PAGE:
Impact of the need for orthodontic treatment on academic performance, self-esteem and bullying in schoolchildren.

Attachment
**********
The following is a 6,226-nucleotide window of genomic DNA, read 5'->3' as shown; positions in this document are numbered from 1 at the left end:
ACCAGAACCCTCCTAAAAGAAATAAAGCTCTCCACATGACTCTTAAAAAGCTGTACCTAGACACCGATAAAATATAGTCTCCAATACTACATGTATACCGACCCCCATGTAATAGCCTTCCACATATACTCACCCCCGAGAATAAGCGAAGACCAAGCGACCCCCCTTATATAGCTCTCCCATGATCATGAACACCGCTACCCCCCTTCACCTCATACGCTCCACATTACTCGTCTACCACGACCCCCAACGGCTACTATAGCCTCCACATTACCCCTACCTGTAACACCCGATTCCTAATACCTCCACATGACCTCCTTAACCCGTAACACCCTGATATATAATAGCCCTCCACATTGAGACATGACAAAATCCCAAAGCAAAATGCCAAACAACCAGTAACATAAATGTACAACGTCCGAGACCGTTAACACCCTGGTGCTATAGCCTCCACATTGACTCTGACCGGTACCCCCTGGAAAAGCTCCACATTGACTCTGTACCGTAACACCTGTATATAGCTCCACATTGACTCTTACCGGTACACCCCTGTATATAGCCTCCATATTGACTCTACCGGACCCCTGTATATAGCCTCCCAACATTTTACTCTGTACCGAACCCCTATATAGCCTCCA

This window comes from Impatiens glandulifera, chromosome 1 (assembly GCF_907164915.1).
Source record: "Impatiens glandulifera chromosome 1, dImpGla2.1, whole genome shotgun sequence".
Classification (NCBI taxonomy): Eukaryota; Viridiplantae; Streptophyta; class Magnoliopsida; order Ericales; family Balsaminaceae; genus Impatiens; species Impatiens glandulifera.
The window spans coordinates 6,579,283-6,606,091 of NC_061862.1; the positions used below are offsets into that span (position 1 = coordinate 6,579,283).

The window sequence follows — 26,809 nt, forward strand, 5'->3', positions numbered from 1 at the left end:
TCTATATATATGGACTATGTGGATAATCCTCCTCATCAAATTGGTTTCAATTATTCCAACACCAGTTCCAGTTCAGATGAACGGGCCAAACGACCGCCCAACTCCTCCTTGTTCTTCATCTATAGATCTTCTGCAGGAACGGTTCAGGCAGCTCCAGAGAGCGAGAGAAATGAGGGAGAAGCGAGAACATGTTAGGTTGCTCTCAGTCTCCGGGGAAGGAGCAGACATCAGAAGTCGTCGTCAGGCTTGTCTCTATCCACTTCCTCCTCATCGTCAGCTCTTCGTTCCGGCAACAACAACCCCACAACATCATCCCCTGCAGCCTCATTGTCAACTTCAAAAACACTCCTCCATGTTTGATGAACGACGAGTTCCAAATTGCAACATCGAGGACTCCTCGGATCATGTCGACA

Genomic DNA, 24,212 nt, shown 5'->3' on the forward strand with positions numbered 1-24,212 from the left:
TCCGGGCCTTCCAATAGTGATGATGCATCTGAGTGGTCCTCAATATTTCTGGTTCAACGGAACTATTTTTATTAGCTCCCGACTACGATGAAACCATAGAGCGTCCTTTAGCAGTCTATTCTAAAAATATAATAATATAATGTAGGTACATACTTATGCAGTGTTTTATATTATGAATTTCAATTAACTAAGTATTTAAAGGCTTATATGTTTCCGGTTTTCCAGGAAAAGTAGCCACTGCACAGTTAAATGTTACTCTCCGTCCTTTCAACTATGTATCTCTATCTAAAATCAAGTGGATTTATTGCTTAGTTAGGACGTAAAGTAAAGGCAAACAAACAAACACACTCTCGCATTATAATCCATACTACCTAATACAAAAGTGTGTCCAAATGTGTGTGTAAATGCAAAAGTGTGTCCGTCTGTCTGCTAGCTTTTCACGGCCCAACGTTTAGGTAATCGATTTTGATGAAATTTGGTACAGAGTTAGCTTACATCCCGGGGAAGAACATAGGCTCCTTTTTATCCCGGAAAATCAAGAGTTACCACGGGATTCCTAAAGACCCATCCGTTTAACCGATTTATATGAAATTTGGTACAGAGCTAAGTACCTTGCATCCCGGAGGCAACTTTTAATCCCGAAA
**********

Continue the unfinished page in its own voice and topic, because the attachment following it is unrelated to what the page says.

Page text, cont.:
AbstractObjective: The aim of this study was to evaluate the impact of the need for orthodontic treatment on academic performance, self-esteem and bullying in schoolchildren. Material and methods: This cross-sectional study included a total of 147 school children between 12 and 18 years of age. Academic performance was measured taking into account the final average grades for all the courses; for self-esteem and bullying, scores obtained with validated questionnaires were used. The Dental Aesthetic Index was used to determine the need for orthodontic treatment. The Kruskal Wallis test was used for the comparisons between the scores for academic performance, self-esteem and bullying according to each category of need for orthodontic treatment; a level of significance of 5% was considered.Results: The results showed mean academic performance scores of 13.6, 12.5, 12.9, 13.2 for those who did not need orthodontic treatment, those with defined malocclusion, severe malocclusion and very severe malocclusion, respectively; for self-esteem the scores were 21.6, 20.9, 21.0 and 20.5; and for bullying, 14.2, 15.4, 14.5 and 13.0. No statistically significant differences were found between the scores in the different groups evaluated (p>0.05). Conclusion: The need for orthodontic treatment in schoolchildren showed no impact on academic performance, self-esteem and bullying. The need for orthodontic treatment, as measured by the Dental Aesthetic Index, did not prove to be a determining factor in the presence of such variables in schoolchildren.
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